3. Hey, Allisnum2er! Your theory makes a lot of sense, and I really think it's quite clever... although I doubt that Mr. Cedar Next Door was ever aware of the Hiramic Legend, let alone the Tubal Cain. Why? Here's my logic: - He once called Freemasonry a "cultish religion" to my face - He seems to have never heard of Sir Francis Bacon - He always says "Uh-huh" when I tell him something esoteric I was partly joking when I said the fish looked phallic, and I somehow doubt that good old Mr. Cedar would have intentionally used an erotic symbol in his work - especially if the work was to be displayed in a house of good - as opposed to ill - repute. He was also shocked when I mentioned that my parents let me watch R-rated movies. A funny aside: Sarah Winchester evidently had too much self respect to use the Tubal Cain symbol in her house - but she created a clever approximation of it in the shape of a stylized C wrapping around two balls. It appears in her stained glass windows and several other places:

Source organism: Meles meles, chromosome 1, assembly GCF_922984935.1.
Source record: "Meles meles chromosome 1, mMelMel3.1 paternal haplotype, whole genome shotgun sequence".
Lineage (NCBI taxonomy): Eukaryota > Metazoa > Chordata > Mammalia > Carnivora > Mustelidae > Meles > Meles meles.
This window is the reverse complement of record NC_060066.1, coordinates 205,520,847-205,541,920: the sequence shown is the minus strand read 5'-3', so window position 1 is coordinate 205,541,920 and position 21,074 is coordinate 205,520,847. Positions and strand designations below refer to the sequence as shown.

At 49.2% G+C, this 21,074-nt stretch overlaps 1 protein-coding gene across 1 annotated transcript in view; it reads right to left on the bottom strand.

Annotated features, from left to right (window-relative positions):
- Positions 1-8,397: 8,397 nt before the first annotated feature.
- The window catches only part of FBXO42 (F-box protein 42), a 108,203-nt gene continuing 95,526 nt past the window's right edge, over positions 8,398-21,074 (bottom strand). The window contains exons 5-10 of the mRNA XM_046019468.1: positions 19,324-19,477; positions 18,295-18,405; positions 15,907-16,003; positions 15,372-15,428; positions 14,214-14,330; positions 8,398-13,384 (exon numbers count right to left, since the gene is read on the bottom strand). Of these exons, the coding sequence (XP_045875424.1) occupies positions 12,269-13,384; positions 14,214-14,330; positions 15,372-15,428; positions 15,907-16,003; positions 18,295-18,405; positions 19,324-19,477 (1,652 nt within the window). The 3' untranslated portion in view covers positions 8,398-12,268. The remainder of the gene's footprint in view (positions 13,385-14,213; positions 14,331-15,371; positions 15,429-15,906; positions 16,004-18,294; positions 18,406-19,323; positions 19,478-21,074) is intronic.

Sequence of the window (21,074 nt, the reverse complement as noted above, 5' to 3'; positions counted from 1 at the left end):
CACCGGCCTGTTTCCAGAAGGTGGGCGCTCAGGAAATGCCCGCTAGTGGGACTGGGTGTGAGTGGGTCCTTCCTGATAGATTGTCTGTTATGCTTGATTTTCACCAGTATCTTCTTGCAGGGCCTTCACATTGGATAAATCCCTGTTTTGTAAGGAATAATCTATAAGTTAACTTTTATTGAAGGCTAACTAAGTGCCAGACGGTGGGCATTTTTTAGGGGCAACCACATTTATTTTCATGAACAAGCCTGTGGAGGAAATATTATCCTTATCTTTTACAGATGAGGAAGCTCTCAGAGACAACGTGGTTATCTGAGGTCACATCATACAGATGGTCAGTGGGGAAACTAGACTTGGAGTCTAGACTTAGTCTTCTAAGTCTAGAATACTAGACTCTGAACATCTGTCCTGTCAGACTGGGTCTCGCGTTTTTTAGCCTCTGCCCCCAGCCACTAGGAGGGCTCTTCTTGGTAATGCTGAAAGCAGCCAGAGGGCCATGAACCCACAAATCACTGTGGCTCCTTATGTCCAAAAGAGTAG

4. The topic of Bacon as a musician has seen surprisingly little coverage, apart from the aforementioned articles. This all sounds remarkably interesting. I went through a phase several months ago where I was madly obsessed with W. Amadeus Mozart's Der Zeiberflute - or, as you guys probably know it, The Magic Flute. It seems like all the academics - even those who discredit our various theories of Masonic influence and symbolism - have accepted the inescapable truth that this particular Masque is not just hinting at those aforementioned symbols, but that it is, in fact, SCREAMING at us - telling us that for once we can forget our "heart to know" and just use common sense. I wish I could say the same for Shakespeare.